• miravox 20.3.1.1.2

            “So that means lots of standardistas have been alienated. In the lead up to an election year. A great way for the left to shoot itself in the foot.”

            I was just saying yesterday how alienated I felt by the backlash against women on this blog. I feel a bit rejuvenated after reading the efforts of QoT to set the scene beyond sector interests, Karol’s work on poverty, weka’s clear, insightful writing and stargazer’s recent contributions.

            I almost feel welcome again.

            • enjoy every sandwich 20.3.1.1.2.1

              That’s great for you, enjoy the echo chamber. Many others will gladly not bother with TS and put their energies into commenting on dimpost, thedailyblog, bow alley, stuff etc.

              • Bullshit – you wouldn’t have a clue what ‘others’ think. Anyone who thinks that those sites you quoted can make up or replace ts is delusional imo.

              • Te Reo Putake

                “Many others will gladly not bother with TS and put their energies into commenting on dimpost, thedailyblog, bow alley, stuff etc.”

                So says the 238th comment on Open Mike 02/01/2014. Yep, they’re staying away in droves, Sandwich, point well made.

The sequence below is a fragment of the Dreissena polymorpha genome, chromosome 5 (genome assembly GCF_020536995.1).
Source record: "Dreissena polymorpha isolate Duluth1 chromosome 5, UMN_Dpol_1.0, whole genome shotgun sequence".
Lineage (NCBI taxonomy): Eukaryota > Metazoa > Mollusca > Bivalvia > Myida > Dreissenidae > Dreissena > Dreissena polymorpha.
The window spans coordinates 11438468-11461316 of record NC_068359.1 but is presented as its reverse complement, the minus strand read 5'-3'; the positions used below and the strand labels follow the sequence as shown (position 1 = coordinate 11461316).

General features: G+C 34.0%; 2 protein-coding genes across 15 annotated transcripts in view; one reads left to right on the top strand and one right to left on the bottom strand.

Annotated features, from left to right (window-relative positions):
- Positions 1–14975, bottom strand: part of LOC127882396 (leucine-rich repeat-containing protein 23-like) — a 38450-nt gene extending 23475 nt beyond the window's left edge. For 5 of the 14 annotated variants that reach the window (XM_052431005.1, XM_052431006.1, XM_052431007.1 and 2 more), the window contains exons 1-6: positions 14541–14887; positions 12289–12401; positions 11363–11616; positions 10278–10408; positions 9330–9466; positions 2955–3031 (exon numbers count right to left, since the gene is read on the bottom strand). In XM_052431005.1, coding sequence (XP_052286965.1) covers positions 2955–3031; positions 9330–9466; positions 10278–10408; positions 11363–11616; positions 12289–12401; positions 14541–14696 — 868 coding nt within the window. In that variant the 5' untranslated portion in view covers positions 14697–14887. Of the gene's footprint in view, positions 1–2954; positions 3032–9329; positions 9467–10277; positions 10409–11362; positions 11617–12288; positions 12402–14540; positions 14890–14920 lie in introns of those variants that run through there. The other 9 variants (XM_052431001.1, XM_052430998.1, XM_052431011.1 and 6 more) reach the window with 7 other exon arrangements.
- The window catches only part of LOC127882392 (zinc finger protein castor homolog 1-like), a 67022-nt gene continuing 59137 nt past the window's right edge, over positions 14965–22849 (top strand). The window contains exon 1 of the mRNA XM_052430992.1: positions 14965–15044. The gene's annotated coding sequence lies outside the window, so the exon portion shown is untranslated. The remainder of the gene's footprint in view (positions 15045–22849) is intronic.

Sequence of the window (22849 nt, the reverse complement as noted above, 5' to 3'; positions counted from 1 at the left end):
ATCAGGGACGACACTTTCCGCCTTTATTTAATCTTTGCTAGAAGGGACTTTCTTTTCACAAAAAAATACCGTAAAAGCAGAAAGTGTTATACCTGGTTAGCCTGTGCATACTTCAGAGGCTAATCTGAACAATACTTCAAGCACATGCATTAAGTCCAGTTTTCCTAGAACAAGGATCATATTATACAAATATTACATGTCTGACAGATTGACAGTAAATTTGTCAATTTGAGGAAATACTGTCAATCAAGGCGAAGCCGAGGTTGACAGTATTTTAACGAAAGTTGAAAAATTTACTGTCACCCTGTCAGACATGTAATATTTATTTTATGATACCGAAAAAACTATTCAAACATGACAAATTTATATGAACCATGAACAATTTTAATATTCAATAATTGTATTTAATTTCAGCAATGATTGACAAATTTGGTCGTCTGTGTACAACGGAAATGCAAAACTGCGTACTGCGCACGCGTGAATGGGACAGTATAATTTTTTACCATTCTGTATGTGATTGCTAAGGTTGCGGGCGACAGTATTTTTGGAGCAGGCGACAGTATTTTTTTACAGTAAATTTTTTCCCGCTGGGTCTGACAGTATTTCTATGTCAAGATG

ps, happy new year, Standardistas, hope you’re all ready to rock and roll, because this is going to be a fun year. My predictions:

                Banks gets 2 years jail, to be served at home with a electronic bracelet attached to his chopper.

                Key calls a snap election while drunk. His wig leaves him to stand for ACT in Epsom.

                Tat Loo wins Otago in a landslide, despite refusing to have his name or face on the billboards because he “doesn’t think the public care about identity politics”.

                The Standard continues to be witty, challenging and fun, even on days when I’m not around. ;)

                • seeker

                  The Voice of Reason.Very well said, rofl at Key’s wig.

                  A Happy New Year to all at the always worthy Standard

                  May QoT’s excellent call to arms be heeded and the job be well and truly done and Key’s disingenuous spinning,grinning bald- pate -revealed head delivered on his self serving platter with plenty of side dishes of national cronies. Boom- liberated New Zealand and a breathtakingly Happy 2014 for 99% of us.